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There remains limited data on the link between caffeine and maternal health outcomes
Consuming a low amount of caffeine during pregnancy could help to reduce gestational diabetes risk, according to researchers in the Perelman School of Medicine at the University of Pennsylvania and the National Institutes of Health, US.
The research team found that caffeinated beverage intake at 10 to 13 weeks gestation was not related to gestational diabetes risk. During the second trimester, drinking up to 100 mg of caffeine per day was associated with a 47 percent reduction in diabetes risk. There were no statistically significant differences in blood pressure, preeclampsia, or hypertension between those who did and did not drink caffeine during pregnancy.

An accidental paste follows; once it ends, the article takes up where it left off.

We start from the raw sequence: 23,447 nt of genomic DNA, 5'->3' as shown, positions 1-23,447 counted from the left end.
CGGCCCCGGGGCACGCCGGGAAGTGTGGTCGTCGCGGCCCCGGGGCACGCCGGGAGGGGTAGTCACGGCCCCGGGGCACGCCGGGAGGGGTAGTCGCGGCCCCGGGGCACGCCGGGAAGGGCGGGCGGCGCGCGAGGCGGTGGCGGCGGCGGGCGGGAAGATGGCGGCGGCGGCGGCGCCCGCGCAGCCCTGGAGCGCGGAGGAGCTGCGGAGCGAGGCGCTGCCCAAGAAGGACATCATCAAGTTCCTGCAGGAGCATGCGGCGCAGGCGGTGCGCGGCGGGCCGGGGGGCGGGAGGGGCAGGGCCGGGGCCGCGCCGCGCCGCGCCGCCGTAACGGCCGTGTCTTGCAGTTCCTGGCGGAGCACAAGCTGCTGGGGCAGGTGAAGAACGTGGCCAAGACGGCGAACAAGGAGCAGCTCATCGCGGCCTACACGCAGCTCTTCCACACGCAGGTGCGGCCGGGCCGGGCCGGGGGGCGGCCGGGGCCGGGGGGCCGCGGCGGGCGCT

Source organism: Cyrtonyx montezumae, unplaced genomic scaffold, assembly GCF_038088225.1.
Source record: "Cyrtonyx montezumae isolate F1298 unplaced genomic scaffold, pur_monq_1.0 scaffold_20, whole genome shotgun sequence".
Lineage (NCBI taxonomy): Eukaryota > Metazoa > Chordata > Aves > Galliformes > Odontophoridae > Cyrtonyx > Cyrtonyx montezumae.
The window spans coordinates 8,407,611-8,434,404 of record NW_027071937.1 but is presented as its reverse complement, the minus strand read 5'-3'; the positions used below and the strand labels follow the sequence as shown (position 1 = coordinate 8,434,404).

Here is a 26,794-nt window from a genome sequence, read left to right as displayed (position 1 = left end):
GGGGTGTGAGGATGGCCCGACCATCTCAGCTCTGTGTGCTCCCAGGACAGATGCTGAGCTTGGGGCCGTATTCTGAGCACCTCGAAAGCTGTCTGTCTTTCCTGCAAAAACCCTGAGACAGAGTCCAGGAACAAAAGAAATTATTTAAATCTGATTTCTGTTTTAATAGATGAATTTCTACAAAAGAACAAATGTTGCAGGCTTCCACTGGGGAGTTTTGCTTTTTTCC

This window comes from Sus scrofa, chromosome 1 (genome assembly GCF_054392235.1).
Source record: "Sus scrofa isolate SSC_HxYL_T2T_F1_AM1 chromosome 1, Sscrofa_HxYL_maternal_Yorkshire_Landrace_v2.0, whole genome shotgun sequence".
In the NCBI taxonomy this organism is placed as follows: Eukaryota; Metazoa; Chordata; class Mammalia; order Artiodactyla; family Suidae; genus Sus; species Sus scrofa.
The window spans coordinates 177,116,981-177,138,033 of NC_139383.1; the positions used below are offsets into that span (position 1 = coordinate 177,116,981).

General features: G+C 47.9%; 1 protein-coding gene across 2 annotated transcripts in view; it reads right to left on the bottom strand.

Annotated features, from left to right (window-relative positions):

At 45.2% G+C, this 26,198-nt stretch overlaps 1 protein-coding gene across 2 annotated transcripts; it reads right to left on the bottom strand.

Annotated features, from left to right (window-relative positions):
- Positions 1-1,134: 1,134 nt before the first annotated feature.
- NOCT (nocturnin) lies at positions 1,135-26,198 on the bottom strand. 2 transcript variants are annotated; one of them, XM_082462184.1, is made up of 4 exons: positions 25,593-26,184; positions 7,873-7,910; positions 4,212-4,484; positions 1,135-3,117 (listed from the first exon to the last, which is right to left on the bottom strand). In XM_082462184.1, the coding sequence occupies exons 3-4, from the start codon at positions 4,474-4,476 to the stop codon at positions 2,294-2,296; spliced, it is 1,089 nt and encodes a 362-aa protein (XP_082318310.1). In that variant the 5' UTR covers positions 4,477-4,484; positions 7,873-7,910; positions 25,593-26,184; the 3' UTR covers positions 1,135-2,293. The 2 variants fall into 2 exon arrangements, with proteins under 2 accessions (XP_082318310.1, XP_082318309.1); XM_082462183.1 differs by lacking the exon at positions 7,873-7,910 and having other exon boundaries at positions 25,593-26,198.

The researchers note that the findings are consistent with studies that have found that caffeine has been associated with improved energy balance and decreased fat mass.
They also say that they cannot rule out that these findings are due to other constituents of coffee and tea such as phytochemicals, which may impact inflammation and insulin resistance, leading to a lower risk for gestational diabetes.